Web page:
It was reported today that the small first leg of an attempted 35,000 km journey around the world by solar plane has been successfully completed. The aircraft Solar Impulse-2 completed a 400 km flight from Abu Dhabi to Oman today, with the flight taking 12 hours. The aircraft’s wings, with have a 72 meter wingspan (longer than that of a Boeing 747-81 by 3.5 meters) are outfitted with 17,000 solar cells that power its flight at speeds of up to 70 km/h. The entire journey is expected to take five months, with the next planned leg taking the solar aircraft to India.
The feat speaks volumes of the advances in the solar industry, which has rapidly developed thanks to government subsidies, venture capital, and in some cases, public offerings. With the industry expected to produce energy as cost-efficiently as gasoline within the next five years, and possibly overtaking coal as the dominant source of power in the world in the next 35 years, it’s clear the future of power generation is in solar energy. This makes investing in solar companies now, before they really start to take off, an intriguing long-term investment option.
For that, we turn to hedge funds, which we know have the capability to pick winning companies, especially ones that are still in their early stages of development. Our research has shown that the collective top 15 small-cap picks of the funds we track beat the S&P 500 by an average of 18 percentage points annually between 1999 and 2009 in backtests, and by 74 percentage points over its first 2.5 years of availability.
What do hedge funds think about solar companies as of the end of 2014? Well, their first choice is quite clearly SunEdison Inc (NYSE:SUNE). 80 hedge funds had an aggregate of $3.73 billion invested in the company, which was an increase from the 79 funds with just $3.05 billion invested at the end of the third quarter. Despite its most recent earnings report missing expectations earlier this year, analysts remain bullish on SunEdison Inc (NYSE:SUNE) for its advanced place in the industry, and well-run business model, and shares are up 8.73% over the past six months, and over 1200% over the past 34 months.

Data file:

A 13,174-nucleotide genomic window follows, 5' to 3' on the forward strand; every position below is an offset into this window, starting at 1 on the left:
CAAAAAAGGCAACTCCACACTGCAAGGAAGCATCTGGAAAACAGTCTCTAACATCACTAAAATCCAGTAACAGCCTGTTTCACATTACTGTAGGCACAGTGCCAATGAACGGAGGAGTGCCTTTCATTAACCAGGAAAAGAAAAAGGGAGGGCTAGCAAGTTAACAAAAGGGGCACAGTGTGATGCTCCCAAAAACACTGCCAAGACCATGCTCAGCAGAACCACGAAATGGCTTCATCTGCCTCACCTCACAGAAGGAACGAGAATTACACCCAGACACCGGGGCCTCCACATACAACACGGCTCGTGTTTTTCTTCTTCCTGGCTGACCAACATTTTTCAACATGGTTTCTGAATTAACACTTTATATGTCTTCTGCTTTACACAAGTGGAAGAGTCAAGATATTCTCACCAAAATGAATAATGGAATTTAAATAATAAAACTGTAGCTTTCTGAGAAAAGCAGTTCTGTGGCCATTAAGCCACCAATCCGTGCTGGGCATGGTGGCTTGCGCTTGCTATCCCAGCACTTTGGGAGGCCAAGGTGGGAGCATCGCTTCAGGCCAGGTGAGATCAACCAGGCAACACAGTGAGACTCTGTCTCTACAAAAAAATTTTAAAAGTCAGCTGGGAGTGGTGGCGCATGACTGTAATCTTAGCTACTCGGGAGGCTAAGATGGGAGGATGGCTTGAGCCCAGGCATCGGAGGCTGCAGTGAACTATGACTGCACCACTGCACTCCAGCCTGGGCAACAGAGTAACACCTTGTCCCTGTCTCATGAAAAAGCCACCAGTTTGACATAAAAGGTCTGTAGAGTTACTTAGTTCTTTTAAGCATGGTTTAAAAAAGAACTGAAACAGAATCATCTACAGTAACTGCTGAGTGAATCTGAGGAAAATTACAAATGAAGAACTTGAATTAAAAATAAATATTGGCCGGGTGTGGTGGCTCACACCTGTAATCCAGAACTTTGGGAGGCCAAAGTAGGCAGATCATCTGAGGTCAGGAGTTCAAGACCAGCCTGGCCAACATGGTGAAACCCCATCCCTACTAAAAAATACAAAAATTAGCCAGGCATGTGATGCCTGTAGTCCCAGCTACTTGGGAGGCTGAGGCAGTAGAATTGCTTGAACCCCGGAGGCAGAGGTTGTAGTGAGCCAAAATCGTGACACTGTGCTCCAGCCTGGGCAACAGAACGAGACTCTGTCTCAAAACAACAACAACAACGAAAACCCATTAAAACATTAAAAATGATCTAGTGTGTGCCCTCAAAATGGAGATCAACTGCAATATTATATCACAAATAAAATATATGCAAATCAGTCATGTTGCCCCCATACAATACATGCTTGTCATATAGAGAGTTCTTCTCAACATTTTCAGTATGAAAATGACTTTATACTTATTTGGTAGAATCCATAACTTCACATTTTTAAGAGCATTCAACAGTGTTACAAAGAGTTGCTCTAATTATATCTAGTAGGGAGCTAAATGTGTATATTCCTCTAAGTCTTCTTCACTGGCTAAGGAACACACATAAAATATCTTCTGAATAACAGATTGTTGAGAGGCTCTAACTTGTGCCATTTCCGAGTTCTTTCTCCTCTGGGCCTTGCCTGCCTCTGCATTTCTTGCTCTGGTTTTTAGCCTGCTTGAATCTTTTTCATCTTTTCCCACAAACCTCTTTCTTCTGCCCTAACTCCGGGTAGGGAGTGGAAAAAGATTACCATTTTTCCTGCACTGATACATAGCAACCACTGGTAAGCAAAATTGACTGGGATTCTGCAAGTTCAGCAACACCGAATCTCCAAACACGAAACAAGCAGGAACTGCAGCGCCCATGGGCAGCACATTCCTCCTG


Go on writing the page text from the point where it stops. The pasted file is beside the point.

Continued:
SunEdison Inc (NYSE:SUNE) recently became the first renewable energy company to offer solar, wind, and energy storage services, after acquiring the projects, pipeline, and project origination team from Solar Grid Storage LLC. David Einhorn’s Greenlight Capital was the largest shareholder of SunEdison Inc (NYSE:SUNE) among funds we track at the end of 2014, with ownership of 24.95 million shares. In addition, Mr. Einhorn pitched SunEdison Inc (NYSE:SUNE) during Robin Hood Investor Conference last year. Fir Tree, managed by Jeffrey Tannenbaum, and Third Point led by Dan Loeb are two other large investors, with stakes of 12.16 million and 11.25 million shares respectively.
There is a large drop in fund ownership after SunEdison, to a number of solar energy companies with fund ownership in the 20 to 30 range. The next highest of those was SolarCity Corp (NASDAQ:SCTY) with 31 funds owning the stock, though that was a drop from 37 at the end of the third quarter. Aggregate among of capital invested in it also slipped to $1.05 billion from $1.18 billion, though that is almost entire attributable to an 11.94% drop in SolarCity Corp (NASDAQ:SCTY)’s shares during the quarter, with invested capital otherwise staying relatively flat.
However, while analysts are bullish on SunEdison Inc (NYSE:SUNE) they are quite the opposite with SolarCity Corp (NASDAQ:SCTY). Increasing competition is expected to prove a challenge for the company, and its increasing volume of insider sales is also pointed at as a potential sign that the peak has been reached. Karthik Sarma’s SRS Investment Management was the largest shareholder of SolarCity Corp (NASDAQ:SCTY) among the funds that we track with an even 8.0 million shares. Barry Rosenstein of JANA Partners was also bullish on SolarCity Corp (NASDAQ:SCTY), opening a new 5.16 million share stake while shares lost some ground during the fourth quarter.
Lastly is First Solar, Inc. (NASDAQ:FSLR), which had 26 funds with an aggregate of $183.82 million invested. As you can see, invested capital was low, and had decreased from $249.10 million from the previous quarter, while fund ownership was down from 27 funds that held stakes at the end of September. The capital decrease was again due to a decline of First Solar, Inc. (NASDAQ:FSLR)’s stock price, which was down by 33.95% for the fourth quarter (capital actually increased slightly when removing the fluctuation in shares). First Solar, Inc. (NASDAQ:FSLR) has suffered through lowered guidance, unmet estimates, and weakened sales on lower margins throughout the year, which has dampened investor enthusiasm somewhat.
Nonetheless, First Solar, Inc. (NASDAQ:FSLR) was considered a potential turnaround tech stock heading into 2015 after its disastrous 2014, and so far it’s more than lived up to that billing, gaining 36.92% year-to-date. Mike Masters’ Masters Capital Management was the top shareholder of First Solar, Inc. (NASDAQ:FSLR) among funds from our database heading into 2015, with 600,000 shares, while Cliff Asness’ AQR Capital Management held 511,300 shares.